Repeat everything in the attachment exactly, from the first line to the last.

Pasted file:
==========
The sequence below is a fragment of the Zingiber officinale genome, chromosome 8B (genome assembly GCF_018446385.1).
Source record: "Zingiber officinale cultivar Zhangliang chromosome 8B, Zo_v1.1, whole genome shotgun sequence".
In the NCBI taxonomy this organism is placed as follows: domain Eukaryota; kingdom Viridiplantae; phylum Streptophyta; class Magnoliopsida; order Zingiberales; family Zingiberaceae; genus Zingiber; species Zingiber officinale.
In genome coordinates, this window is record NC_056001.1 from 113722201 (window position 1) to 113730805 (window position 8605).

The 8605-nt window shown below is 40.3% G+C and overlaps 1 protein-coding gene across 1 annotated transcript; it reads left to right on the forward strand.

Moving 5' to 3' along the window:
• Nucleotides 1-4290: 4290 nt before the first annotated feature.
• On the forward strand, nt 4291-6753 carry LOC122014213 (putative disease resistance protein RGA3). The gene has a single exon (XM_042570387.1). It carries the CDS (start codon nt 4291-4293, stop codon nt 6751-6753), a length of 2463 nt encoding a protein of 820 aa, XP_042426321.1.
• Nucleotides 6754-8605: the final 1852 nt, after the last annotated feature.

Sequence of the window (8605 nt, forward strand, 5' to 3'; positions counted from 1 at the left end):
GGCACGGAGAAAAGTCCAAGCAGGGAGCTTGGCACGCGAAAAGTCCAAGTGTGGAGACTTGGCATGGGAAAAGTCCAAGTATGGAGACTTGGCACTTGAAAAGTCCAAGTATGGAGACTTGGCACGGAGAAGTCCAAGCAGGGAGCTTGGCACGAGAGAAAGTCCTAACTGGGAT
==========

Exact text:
The sequence below is a fragment of the Zingiber officinale genome, chromosome 8B (genome assembly GCF_018446385.1).
Source record: "Zingiber officinale cultivar Zhangliang chromosome 8B, Zo_v1.1, whole genome shotgun sequence".
In the NCBI taxonomy this organism is placed as follows: domain Eukaryota; kingdom Viridiplantae; phylum Streptophyta; class Magnoliopsida; order Zingiberales; family Zingiberaceae; genus Zingiber; species Zingiber officinale.
In genome coordinates, this window is record NC_056001.1 from 113722201 (window position 1) to 113730805 (window position 8605).

The 8605-nt window shown below is 40.3% G+C and overlaps 1 protein-coding gene across 1 annotated transcript; it reads left to right on the forward strand.

Moving 5' to 3' along the window:
• Nucleotides 1-4290: 4290 nt before the first annotated feature.
• On the forward strand, nt 4291-6753 carry LOC122014213 (putative disease resistance protein RGA3). The gene has a single exon (XM_042570387.1). It carries the CDS (start codon nt 4291-4293, stop codon nt 6751-6753), a length of 2463 nt encoding a protein of 820 aa, XP_042426321.1.
• Nucleotides 6754-8605: the final 1852 nt, after the last annotated feature.

Sequence of the window (8605 nt, forward strand, 5' to 3'; positions counted from 1 at the left end):
GGCACGGAGAAAAGTCCAAGCAGGGAGCTTGGCACGCGAAAAGTCCAAGTGTGGAGACTTGGCATGGGAAAAGTCCAAGTATGGAGACTTGGCACTTGAAAAGTCCAAGTATGGAGACTTGGCACGGAGAAGTCCAAGCAGGGAGCTTGGCACGAGAGAAAGTCCTAACTGGGAT